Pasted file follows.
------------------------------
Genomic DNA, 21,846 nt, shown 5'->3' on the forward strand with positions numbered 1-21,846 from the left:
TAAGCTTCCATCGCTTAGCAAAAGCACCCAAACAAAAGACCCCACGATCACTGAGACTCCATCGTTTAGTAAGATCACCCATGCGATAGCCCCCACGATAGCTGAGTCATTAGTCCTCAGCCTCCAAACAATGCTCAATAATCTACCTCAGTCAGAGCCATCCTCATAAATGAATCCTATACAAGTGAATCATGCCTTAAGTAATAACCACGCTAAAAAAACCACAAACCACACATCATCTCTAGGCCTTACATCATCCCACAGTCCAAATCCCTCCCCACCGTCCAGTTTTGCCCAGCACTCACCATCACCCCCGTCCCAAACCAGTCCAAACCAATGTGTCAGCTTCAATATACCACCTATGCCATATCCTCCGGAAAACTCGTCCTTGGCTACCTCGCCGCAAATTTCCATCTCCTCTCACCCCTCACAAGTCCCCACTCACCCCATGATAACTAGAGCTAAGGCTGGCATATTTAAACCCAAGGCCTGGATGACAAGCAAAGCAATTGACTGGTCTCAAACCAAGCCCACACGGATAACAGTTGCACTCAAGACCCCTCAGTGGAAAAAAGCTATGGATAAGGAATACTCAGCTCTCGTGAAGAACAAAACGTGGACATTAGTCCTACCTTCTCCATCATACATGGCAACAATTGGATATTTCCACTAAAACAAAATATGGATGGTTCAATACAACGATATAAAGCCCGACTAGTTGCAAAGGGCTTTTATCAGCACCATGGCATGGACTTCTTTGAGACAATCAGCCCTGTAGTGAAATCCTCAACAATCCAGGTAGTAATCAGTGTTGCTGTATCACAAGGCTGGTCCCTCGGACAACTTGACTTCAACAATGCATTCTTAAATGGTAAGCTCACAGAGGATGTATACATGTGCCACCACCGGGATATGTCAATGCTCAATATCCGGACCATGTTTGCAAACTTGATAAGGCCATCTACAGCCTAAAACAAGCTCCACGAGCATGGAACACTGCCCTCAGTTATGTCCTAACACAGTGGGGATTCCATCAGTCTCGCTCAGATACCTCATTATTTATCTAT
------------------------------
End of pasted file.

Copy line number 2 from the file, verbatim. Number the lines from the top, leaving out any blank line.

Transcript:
TAAGCTTCCATCGCTTAGCAAAAGCACCCAAACAAAAGACCCCACGATCACTGAGACTCCATCGTTTAGTAAGATCACCCATGCGATAGCCCCCACGATAGCTGAGTCATTAGTCCTCAGCCTCCAAACAATGCTCAATAATCTACCTCAGTCAGAGCCATCCTCATAAATGAATCCTATACAAGTGAATCATGCCTTAAGTAATAACCACGCTAAAAAAACCACAAACCACACATCATCTCTAGGCCTTACATCATCCCACAGTCCAAATCCCTCCCCACCGTCCAGTTTTGCCCAGCACTCACCATCACCCCCGTCCCAAACCAGTCCAAACCAATGTGTCAGCTTCAATATACCACCTATGCCATATCCTCCGGAAAACTCGTCCTTGGCTACCTCGCCGCAAATTTCCATCTCCTCTCACCCCTCACAAGTCCCCACTCACCCCATGATAACTAGAGCTAAGGCTGGCATATTTAAACCCAAGGCCTGGATGACAAGCAAAGCAATTGACTGGTCTCAAACCAAGCCCACACGGATAACAGTTGCACTCAAGACCCCTCAGTGGAAAAAAGCTATGGATAAGGAATACTCAGCTCTCGTGAAGAACAAAACGTGGACATTAGTCCTACCTTCTCCATCATACATGGCAACAATTGGATATTTCCACTAAAACAAAATATGGATGGTTCAATACAACGATATAAAGCCCGACTAGTTGCAAAGGGCTTTTATCAGCACCATGGCATGGACTTCTTTGAGACAATCAGCCCTGTAGTGAAATCCTCAACAATCCAGGTAGTAATCAGTGTTGCTGTATCACAAGGCTGGTCCCTCGGACAACTTGACTTCAACAATGCATTCTTAAATGGTAAGCTCACAGAGGATGTATACATGTGCCACCACCGGGATATGTCAATGCTCAATATCCGGACCATGTTTGCAAACTTGATAAGGCCATCTACAGCCTAAAACAAGCTCCACGAGCATGGAACACTGCCCTCAGTTATGTCCTAACACAGTGGGGATTCCATCAGTCTCGCTCAGATACCTCATTATTTATCTAT